# Formulas

Profectus utilizes formulas for various features, such as increasing requirements for repeatables and challenges or determining resource gains in conversions. These formulas often need to be inverted or integrated to enable features like buying multiple levels of a repeatable at once or determining when a conversion will increase resource gains. The Formula class can handle these operations, supporting every function Decimal does, while tracking the operations internally.

For example, a cost function like `Decimal.pow(this.amount, 1.05).times(100)`

can be represented using a Formula: `Formula.variable(this.amount).pow(1.05).times(100)`

.

```
const myRepeatable = createRepeatable(() => ({
requirements: createCostRequirement(() => ({
resource: points,
cost: Formula.variable(myRepeatable.amount).pow_base(1.05).times(100)
})),
maximize: true
}));
```

## Softcaps

Often games incorporate "softcaps" on formulas - that means making the formula step-wise, where everything above a certain value has an additional operation on it that makes it scale differently. Formulas support this via `Formula.step`

, which takes a threshold value and a function to modify the formula appropriately. The function gets a formula that will contain a variable for the amount *above* the threshold of the original value. Whatever result is returned will then be added back onto the threshold to achieve the softcapped value. Take, for example, a formula `Formula.variable().div(10).sqrt()`

that we want to apply a softcap to - let's say it should square root everything after 1e100. The softcapped formula will look like this: `Formula.variable().div(10).sqrt().step(1e100, f => f.sqrt())`

.

## Limitations

### Single Variable

For inverting and integrating, formulas should have a single variable, which serves as the input. Although other parts of the formula can be computed values, they must not be dependent on the input variable for inverting or integrating purposes. Formulas work correctly as long as changing other parts of the formula doesn't affect the input variable.

The variable is defined by wrapping the input to the formula in `Formula.variable`

. In the cost requirement example above, the repeatable's `amount`

is the input to the variable. That means inverting the function would calculate the amount based on the cost, and integrating would be finding the area under the curve where the repeatable's `amount`

is the x axis and the output of the formula is the y axis.

If the cost formula had not marked a variable, e.g. `Formula.pow(1.05, myRepeatable.amount).times(100)`

then the formula would not be invertible or integrable, and would throw an error if either operation was tried. While `evaluate()`

will work as expected, passing a value to `evaluate()`

will not, as it will not know what value to override.

### Invertibility and Integrability

Certain operations may not support inverting or integrating. Functions such as rounding or clamping are non-invertible, while others like super-log are non-integrable. You may only use a single complex operation in addition to add, sub, mult, and div operations. For formulas with two complex operations, a custom formula is required.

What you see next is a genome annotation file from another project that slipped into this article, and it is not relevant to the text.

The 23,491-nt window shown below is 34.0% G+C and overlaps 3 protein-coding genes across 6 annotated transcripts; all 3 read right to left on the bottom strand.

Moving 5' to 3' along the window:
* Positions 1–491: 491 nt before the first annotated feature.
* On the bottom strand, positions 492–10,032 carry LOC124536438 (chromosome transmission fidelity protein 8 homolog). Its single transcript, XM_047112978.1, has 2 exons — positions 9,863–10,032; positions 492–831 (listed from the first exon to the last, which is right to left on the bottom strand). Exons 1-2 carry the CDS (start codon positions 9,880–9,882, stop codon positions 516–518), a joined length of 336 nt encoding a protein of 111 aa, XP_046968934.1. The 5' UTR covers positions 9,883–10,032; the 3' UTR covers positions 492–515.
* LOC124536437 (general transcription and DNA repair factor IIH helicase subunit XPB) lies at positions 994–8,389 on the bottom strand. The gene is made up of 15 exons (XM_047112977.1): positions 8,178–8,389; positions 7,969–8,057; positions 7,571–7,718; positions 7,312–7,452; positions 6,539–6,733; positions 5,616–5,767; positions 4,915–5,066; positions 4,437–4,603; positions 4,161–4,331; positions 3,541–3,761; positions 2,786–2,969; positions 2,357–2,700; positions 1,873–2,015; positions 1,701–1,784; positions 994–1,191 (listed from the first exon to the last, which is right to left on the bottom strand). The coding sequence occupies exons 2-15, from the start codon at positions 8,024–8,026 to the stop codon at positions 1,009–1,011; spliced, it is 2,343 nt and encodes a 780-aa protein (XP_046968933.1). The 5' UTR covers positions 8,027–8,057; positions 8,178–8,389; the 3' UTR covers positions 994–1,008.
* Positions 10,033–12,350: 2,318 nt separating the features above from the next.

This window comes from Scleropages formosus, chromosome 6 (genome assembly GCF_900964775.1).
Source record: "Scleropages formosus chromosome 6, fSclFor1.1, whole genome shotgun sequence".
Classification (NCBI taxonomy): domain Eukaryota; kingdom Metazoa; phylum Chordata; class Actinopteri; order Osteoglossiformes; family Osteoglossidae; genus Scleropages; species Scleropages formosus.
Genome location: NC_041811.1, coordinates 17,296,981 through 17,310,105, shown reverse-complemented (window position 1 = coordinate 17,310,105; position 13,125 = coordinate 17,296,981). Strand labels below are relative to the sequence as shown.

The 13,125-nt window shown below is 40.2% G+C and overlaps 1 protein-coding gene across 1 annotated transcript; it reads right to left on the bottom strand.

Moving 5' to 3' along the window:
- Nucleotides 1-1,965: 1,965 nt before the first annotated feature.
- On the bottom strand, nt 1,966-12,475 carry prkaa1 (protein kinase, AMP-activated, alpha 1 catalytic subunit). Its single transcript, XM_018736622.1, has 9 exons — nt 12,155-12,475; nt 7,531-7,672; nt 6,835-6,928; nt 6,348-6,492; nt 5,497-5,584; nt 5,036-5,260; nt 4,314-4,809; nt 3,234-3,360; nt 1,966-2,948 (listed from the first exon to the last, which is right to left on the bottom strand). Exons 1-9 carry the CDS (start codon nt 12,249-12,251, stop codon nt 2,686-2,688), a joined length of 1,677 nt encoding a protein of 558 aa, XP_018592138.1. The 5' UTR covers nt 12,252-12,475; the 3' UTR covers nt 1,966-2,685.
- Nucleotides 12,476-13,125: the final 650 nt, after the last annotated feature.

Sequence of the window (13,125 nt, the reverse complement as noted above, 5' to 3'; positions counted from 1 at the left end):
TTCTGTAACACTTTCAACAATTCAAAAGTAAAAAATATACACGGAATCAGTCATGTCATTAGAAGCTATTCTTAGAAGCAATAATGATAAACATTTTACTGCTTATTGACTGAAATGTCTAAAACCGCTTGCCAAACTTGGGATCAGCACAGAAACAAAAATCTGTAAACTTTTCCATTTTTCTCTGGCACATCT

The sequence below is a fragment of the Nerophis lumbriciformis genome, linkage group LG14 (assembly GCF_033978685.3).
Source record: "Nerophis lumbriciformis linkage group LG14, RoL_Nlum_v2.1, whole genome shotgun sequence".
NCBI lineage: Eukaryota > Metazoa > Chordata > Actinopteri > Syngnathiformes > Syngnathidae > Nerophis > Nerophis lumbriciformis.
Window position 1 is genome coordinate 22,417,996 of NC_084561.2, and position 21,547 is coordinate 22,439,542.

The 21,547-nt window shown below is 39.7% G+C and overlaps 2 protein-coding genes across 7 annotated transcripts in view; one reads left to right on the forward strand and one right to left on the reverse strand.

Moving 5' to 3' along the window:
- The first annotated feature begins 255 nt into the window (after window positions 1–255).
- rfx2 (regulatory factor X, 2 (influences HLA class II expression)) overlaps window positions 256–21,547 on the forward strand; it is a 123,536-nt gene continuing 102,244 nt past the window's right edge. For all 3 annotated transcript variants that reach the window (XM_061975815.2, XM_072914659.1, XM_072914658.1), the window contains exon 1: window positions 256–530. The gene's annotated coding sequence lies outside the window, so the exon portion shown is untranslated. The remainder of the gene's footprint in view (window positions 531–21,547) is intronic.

### Spending Resources

When working with formulas, the `spendResources`

property determines whether the formula needs to be invertible or integrable. The property is used in two utilities: calculateMaxAffordable and calculateCost. These utilities are ultimately employed wherever formulas are used, such as in cost requirements or conversions.

Spending resources refers to whether max affordability and cost calculations should account for resources spent. If spending resources is set to true, the formula will be integrated and inverted, albeit with certain limitations. For example, exponential modifiers and soft caps can make a formula non-integrable.

Consider a simple formula that returns the input value as the cost. For example, to make three sequential purchases, the costs would be 1, 2, and 3, totaling 6. When resources are spent, making three purchases in a single operation will cost a total of 6. However, if resources are not spent, the cost would only be 3, the cost of the last purchase. Accounting for resources being spent means that the overall cost calculation reflects the cumulative costs of multiple purchases.

Integration in this context is an estimation, as it calculates the area under a continuous curve, while actual purchases occur at integer values. This means that calculating max affordable might overshoot and the cost at that amount might undershoot. To help address this, the `summedPurchases`

property can be used, which manually sums the last X purchases, reducing the error margin. This also ensures higher accuracy when the player makes fewer purchases at once, which is when accuracy is most relevant. For larger numbers of purchases, a slight overshoot or undershoot is typically acceptable.

### Modifiers

When applying changes to a formula using modifiers, use the `modifierToFormula`

utility to apply the modifier while preserving invertibility if the modifier is invertible.

### Custom Formulas

If the existing functions are insufficient for your needs, create a custom formula by implementing your own evaluation, inversion, and integration functions. Use the operations in `src/game/formulas/operations.ts`

as reference. For spending resources, the integral formula must be invertible.